Not all conversations are created equal. You know this. Some are light and airy, bringing joy and happiness. Some are a bit more serious, needing focus and deliberation. Others are even more serious, in fact critical, and can have weighty implications.
Most of us prefer the light and airy conversations. I know I do. Many of us avoid the conversations that are weighty, and yet avoiding them often leads to even weightier ones in the future. Avoidance leads to feelings of resentment, irritability and tougher conversations later on.
There are three different kinds of conversations, each having progressively increased levels of intensity and implications. Let’s look at each one and the role they play.
Casual Conversations. On an Intensity Level of 1-3, these conversations are easy, having to do with routine aspects of life. An example of Casual Conversations are:
“Would you mind picking up your bath towel when done taking a shower?”
“Would you please remember to wash your dishes?”
“Would you mind helping out with the laundry this weekend?”
“I’d really like your help with the children today.”
Typically, these conversations go smoothly and don’t lead to any conflict. If they do lead to conflict, it is important that they become a Collaborative Conversation.
Collaborative Conversations. On an Intensity Level of 4-7, these are conversations that often involve some level of conflict and intensity. Couples are often serious when talking about these matters, with each sharing their feelings and seeking an agreement that is suitable to both partners. An example of Collaborative Conversations are:
“I’d like to talk to you about how you express anger toward me. I need your anger to decrease and want to hear your thoughts about this.”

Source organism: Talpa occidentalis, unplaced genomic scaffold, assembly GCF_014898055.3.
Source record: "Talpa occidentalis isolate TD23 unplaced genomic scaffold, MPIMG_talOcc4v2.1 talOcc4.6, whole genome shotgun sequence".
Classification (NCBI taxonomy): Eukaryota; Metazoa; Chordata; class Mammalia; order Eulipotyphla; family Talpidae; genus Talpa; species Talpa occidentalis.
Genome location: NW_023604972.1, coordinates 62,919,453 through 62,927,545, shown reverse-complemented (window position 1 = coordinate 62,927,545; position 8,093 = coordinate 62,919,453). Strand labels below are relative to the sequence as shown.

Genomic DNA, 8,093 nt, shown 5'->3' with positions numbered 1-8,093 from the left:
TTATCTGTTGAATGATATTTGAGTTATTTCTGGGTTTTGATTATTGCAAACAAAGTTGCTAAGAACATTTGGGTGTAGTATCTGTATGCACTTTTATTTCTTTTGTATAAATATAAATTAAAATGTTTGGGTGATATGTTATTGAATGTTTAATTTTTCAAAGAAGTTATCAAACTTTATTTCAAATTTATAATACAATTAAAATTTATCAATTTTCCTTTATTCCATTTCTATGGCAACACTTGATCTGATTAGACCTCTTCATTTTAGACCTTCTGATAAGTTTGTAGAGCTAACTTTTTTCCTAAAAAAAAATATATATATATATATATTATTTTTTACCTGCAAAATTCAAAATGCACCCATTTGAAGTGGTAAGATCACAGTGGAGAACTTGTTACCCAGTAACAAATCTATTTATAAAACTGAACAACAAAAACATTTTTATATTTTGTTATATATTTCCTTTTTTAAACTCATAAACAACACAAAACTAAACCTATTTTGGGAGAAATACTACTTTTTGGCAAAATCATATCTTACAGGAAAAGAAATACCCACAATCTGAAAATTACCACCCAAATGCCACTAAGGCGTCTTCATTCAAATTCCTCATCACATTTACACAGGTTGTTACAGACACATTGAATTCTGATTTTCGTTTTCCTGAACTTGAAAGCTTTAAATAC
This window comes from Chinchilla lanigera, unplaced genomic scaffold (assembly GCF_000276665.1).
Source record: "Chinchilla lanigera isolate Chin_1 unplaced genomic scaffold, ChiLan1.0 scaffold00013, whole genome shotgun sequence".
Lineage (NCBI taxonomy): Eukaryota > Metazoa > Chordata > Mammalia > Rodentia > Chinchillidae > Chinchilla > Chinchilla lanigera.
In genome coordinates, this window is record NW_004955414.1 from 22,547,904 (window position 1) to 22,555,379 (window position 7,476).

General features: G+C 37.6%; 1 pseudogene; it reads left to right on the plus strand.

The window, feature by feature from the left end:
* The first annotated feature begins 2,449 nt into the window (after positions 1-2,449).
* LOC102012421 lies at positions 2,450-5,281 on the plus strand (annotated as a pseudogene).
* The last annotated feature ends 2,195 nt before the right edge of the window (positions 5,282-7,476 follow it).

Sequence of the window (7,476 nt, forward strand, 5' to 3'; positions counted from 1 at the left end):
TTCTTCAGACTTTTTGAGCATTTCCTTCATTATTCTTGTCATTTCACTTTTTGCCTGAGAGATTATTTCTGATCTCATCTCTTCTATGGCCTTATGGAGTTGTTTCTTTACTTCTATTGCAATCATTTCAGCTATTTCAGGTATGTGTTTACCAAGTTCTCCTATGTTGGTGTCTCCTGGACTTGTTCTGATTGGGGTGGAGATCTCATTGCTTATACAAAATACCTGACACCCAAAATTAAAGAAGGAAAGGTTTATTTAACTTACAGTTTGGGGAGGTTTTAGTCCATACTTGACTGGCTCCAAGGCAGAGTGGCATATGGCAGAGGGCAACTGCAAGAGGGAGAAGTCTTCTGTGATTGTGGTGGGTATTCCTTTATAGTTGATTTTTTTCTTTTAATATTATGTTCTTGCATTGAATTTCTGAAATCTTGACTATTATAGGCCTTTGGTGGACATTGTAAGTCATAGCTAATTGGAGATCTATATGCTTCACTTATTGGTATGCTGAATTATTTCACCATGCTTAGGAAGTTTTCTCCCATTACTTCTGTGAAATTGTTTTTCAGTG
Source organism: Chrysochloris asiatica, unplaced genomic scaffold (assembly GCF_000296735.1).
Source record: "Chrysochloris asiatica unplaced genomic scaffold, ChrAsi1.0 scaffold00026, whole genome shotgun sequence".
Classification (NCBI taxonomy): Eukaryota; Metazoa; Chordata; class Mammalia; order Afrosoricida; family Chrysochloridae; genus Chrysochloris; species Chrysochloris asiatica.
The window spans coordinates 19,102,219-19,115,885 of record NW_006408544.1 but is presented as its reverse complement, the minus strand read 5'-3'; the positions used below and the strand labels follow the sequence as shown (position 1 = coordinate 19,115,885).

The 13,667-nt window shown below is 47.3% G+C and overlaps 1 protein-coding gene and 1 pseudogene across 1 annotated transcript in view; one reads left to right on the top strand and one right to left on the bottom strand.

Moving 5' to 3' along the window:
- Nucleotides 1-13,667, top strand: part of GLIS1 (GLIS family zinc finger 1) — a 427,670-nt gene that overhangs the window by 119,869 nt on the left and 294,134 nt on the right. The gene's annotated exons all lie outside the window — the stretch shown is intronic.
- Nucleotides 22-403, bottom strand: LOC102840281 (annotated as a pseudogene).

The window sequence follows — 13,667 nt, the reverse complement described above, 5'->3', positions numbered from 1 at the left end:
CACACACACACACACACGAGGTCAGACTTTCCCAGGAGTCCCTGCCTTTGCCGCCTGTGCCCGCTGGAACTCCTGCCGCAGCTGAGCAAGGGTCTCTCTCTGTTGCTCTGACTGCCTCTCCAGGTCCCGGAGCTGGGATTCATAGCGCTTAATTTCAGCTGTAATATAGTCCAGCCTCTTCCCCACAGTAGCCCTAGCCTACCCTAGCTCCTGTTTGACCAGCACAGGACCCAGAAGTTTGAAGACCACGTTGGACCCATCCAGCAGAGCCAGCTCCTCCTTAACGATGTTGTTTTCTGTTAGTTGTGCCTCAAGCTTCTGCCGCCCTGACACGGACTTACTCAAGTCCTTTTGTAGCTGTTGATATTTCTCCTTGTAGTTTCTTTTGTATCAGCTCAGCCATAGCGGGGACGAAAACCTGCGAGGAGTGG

“I want to talk about my feelings of jealousy. I’m uncertain about your use of social media and want to find something that works for both of us.”
“I want to address our differing feelings about your use of alcohol.”
Typically these conversations have more ‘voltage’ and must be dealt with in a way that values each person’s point of view. In Collaborative Conversations couples value each other’s perspective, listen carefully to each other’s feelings, validate the other’s point of view and arrive at solutions acceptable to both. Ideally, most relationship conflict is dealt with within a collaborative conversation.
Critical Conversations. On an Intensity Level of 8-10, these conversations are often marked by seriousness. There are significant implications involved in these conversations. These conversations are often called ‘boundary management,’ where one partner is making clear a boundary they must have respected. An example of Critical Conversations are:
“I want to talk to you but will only talk to you when I feel respected. I haven’t felt respected at times and will let you know when that occurs.”
“I want to share my feelings with you but can only do so when I feel safe. I haven’t always felt safe in sharing my feelings and want to let you know exactly what I need to be able to do so.”
“I’d like to spend time with you but I’d like to do things we both enjoy.”
Notice there is a boundary being set with these statements along with the underlying desire. Each has implications—if the partner doesn’t feel respected, safe or has a sense of mutual caring, they may not engage with their mate until they do so. A relationship could be temporarily ‘broken’ until the boundary has been respected and repaired.
Of course the Casual Conversations are the easiest ones to have. We all want to have light and airy conversations. However, we need to be able to have Collaborative Conversations where we settle issues that arise in relationships. Finally, we also need to have boundaries and Critical Conversations occur to establish and reinforce healthy boundaries.
In every conversation, no matter the level of intensity, it is imperative to recognize our conversation must be marked by a ‘wholesome’ attitude exemplified by the Apostle Paul: “Do not let any unwholesome talk come out of your mouths, but only what is helpful for building others up according to their needs, that it may benefit those who listen.” (Ephesians 4:29)
Please let me know what you think about these levels of intensity in conversation. Please also read more about The Marriage Recovery Center on our website www.MarriageRecoveryCenter.com and YourRelationshipDoctor.com. You’ll find videos and podcasts on sexual addiction, emotionally destructive marriages, codependency and affair-proofing your marriage. You are free to email me at email@example.com.